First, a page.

A GROUP dedicated on restoring vital peatlands, particularly in North Yorkshire, has reflected on a successful year.

Achievements of the 2020 to 2021 season for The Yorkshire Peat Partnership (YPP) include bringing more than 5,000 hectares of peatland into restoration management.

It blocked 156 km of eroding grips and gullies, planted over 76,000 sphagnum moss plugs, 132,000 crowberry plugs and 173,000 cottongrass plugs and managed to survey more than 6,500 hectares of peatland on foot.

This important work helps to re-establish healthy blanket bog in Yorkshire’s drained and damaged uplands.

As well as helping to hold water and peat on the moors and keeping millennia of carbon locked in the ground, this provides valuable habitat for some fascinating and beautiful wildlife.

By replanting peatlands with native bog vegetation, it stabilises the peat and protects it from erosion.

The wet conditions created allow important food species like cranefly to thrive, supporting the food web.

It also produces cover for ground nesting birds and shelter for invertebrates and peat work helps connect wild networks that allow species like otters to move between river catchments.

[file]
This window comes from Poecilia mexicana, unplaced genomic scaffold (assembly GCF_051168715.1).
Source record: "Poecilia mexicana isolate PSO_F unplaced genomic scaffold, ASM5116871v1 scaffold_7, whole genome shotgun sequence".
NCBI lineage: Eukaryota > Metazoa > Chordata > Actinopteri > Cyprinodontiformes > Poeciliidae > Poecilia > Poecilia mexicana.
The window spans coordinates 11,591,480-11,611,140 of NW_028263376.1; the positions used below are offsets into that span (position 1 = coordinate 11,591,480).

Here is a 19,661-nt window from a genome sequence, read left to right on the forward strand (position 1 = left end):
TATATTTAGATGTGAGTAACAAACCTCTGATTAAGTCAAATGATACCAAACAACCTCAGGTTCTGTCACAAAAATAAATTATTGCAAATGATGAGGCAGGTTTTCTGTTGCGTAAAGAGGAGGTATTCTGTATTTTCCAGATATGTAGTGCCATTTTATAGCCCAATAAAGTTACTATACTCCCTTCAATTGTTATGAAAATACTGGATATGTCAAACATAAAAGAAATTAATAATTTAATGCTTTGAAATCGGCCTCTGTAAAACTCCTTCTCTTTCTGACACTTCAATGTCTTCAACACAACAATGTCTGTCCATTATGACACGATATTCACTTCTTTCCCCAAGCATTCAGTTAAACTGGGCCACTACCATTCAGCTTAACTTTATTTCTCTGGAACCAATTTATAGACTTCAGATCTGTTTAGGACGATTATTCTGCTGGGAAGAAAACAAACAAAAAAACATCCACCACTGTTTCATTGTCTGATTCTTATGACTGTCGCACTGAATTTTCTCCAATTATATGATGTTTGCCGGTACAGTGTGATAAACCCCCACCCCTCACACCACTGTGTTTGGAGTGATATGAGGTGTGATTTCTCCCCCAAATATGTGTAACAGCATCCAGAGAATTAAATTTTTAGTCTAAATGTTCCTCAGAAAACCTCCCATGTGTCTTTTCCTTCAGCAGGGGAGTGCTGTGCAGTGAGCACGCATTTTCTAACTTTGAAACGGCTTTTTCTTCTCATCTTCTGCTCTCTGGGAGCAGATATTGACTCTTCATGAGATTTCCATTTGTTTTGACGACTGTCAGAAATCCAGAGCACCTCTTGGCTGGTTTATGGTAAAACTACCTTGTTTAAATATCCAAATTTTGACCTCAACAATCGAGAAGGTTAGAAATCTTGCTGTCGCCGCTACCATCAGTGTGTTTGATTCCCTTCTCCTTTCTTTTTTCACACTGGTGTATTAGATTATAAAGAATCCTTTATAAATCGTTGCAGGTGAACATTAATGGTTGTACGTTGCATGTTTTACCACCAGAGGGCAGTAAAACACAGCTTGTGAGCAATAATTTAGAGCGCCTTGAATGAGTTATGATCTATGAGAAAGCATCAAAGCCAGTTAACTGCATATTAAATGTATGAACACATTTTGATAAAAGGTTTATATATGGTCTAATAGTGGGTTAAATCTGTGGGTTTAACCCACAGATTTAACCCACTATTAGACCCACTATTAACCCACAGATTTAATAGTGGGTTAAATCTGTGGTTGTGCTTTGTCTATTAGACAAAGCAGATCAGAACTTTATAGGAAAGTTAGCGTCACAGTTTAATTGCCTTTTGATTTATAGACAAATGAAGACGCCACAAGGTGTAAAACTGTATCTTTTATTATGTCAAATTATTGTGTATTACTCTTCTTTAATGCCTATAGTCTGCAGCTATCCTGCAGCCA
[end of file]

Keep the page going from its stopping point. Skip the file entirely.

Yorkshire Wildlife Trust’s peat programme manager, Dr Tim Thom said: “Blanket bog covers around 96,000 hectares in North Yorkshire – our restoration work is making so much space for nature to survive and thrive.

"Ecosystem services are an important consideration but when we discuss wild places purely in terms of the benefits they afford us, we diminish them.

"Our beautiful Yorkshire blanket bogs are worth looking after.”

Global Peatlands Initiative coordinator Dianna Kopansky commented:

“It is wonderful to see peatlands being recognised and valued for all the roles they play as a holistic ecosystem.

"This work by YPP to restore Yorkshire’s blanket bogs is so important not just for Yorkshire, but in developing and demonstrating restoration techniques and best practice that can be used across geographies.”